It could be a mis-perception on my part, but I believe panhandling has gotten worse downtown. In the past I could walk around downtown for about a week before being asked for money or cigarettes. It seemed to always happen when walking around with non-downtown residents. What for me is a minor encounter became magnified as I saw it through my guest’s eyes. Now it seems those encounters are almost daily. What has happened?
I first wrote a series about panhandling in November of 2010. You can read the conclusion to the series here or go back further and read all the posts. It was an issue I had to sort through early in my residence downtown. I tend to want to help people and I feel almost guilty at times for the material wealth I’ve accumulated, so saying, “no” to panhandling doesn’t come easy for me. Still, after soliciting opinions from all the agencies and people who should know, the conclusion was clear: giving money to panhandlers does not help them.
I always take a long walk around downtown on Christmas day. Early out, it is the loneliest time of the year in the city. Walking down the middle of Gay Street is no risk whatsoever. Interestingly, I generally have some sort of encounter with panhandlers. In 2010, I talked to a group of three on Gay Street near the theater. Christmas day 2011, I met Edna with her voluminous piles of belongings, asking for taxi fare and wrote about it. That post got a number of responses from people who said they had tried to give Edna long-term help, but she declines offers for housing.
Strangely, I saw Edna once more on my Christmas day walk this past December. Whereas last year she sat with her myriad bags of detritus in Krutch Park, this year she sat beside Cumberland Avenue, still accompanied by her large bags of random belongings. As I passed by in the distance, I saw someone stop. I wondered if they would give her taxi money. To my surprise, an Asian woman exited her vehicle and loaded all of Edna’s bags into the SUV. Edna got in and they drove away. A Christmas kindness, even though I’m sure Edna made the same circuit within a day or two.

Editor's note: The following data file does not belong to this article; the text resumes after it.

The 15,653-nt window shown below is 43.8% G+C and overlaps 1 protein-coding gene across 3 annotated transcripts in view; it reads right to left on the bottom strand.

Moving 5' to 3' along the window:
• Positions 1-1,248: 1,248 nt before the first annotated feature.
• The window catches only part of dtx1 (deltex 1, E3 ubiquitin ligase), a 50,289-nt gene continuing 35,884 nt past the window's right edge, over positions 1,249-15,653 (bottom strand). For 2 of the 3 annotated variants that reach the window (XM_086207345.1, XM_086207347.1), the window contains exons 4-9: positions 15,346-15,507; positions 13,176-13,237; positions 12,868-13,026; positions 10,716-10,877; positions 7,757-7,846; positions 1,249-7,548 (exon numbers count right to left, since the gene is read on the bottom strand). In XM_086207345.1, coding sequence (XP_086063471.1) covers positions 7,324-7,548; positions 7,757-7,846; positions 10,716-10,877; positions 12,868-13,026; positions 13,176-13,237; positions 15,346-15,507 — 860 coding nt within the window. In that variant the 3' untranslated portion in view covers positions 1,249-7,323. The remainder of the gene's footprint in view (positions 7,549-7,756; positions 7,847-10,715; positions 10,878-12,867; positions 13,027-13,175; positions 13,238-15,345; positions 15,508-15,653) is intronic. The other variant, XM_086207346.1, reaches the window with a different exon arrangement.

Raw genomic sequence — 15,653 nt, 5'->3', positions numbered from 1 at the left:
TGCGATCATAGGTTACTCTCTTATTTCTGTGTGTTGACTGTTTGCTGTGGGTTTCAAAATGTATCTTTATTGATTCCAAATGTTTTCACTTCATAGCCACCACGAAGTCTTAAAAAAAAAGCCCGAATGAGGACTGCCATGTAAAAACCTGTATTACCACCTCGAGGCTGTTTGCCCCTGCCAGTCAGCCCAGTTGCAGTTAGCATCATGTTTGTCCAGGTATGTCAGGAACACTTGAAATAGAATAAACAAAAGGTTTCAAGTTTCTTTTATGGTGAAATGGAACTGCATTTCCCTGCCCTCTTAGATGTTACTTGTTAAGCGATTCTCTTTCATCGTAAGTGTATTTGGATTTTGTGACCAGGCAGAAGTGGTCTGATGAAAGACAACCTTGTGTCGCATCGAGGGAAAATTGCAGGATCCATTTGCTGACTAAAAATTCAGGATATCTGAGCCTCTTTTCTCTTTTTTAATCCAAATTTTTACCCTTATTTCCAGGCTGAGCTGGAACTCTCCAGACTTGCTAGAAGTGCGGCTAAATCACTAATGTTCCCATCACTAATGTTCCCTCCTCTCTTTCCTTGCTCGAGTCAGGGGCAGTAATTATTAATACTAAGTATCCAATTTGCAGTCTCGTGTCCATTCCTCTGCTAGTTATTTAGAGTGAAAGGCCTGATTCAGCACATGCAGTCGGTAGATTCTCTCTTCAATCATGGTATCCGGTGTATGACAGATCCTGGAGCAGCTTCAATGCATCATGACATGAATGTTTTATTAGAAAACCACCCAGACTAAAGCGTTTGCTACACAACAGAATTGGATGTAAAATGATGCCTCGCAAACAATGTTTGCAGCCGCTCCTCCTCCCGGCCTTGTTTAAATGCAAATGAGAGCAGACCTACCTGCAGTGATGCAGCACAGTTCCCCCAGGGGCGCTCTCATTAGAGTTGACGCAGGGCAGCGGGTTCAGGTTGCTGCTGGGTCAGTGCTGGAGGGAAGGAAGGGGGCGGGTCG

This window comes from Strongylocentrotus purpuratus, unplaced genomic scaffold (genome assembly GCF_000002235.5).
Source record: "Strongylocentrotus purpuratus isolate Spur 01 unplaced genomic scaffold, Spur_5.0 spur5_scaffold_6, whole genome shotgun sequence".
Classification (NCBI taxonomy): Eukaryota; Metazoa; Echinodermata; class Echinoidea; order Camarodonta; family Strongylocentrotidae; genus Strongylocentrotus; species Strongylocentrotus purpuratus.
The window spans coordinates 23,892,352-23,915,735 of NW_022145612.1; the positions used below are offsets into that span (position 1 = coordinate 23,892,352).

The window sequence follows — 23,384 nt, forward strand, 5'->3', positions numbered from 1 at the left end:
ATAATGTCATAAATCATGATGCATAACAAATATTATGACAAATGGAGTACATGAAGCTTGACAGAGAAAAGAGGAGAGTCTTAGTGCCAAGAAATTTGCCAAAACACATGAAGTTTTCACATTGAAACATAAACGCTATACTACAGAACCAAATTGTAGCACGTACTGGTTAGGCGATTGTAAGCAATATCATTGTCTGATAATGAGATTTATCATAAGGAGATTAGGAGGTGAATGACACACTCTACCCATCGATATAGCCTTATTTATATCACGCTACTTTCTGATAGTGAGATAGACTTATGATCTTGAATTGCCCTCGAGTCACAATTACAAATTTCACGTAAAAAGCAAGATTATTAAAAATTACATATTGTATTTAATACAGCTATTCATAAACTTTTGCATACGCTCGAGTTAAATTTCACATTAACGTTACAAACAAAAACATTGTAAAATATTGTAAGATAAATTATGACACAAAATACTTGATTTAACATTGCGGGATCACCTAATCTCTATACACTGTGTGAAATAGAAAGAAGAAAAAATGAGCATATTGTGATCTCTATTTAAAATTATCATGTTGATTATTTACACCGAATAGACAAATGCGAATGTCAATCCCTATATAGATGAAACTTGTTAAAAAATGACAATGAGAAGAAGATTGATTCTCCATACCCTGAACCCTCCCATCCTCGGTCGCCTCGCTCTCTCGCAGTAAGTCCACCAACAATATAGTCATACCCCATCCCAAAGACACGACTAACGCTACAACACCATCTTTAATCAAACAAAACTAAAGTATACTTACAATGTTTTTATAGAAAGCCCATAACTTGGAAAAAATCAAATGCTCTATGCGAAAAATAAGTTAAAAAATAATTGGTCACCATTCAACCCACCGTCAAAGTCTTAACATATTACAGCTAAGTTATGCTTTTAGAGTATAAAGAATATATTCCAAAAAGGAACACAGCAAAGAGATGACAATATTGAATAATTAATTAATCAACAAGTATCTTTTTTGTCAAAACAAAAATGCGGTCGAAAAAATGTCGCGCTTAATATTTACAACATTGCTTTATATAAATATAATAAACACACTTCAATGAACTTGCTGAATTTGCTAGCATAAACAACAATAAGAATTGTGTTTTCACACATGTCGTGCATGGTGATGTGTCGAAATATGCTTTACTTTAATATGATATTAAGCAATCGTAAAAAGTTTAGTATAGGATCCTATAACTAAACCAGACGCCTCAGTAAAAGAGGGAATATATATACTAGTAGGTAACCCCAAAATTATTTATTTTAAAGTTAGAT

So what is the cycle that worries me? I often see people who I do not recognize as downtown residents giving money to panhandlers. Often I guess that they are UT students or visitors from west Knoxville. I could be wrong. Still, it makes me worry. If they continue to give money to panhandlers, it will increase panhandling, simply because it works. If panhandling increases, I’m afraid our student and west Knoxville visitors will stop coming downtown because, “every time you go down there someone wants money.” They, in effect, could create the very environment they wish to avoid.
I know they mean well. Often their motive is pure, unadulterated kindness. But we know it doesn’t help. We need to help them understand that directing panhandlers to the KARM or Volunteer Ministries is a much better approach. Eventually panhandling will stop if it doesn’t work. I’ve heard Charlotte has mounted a successful anti-panhandling educational program. I have been told something similar may happen here.
So, what is your experience? Do you think panhandling is increasing? Why? How do you handle the situation?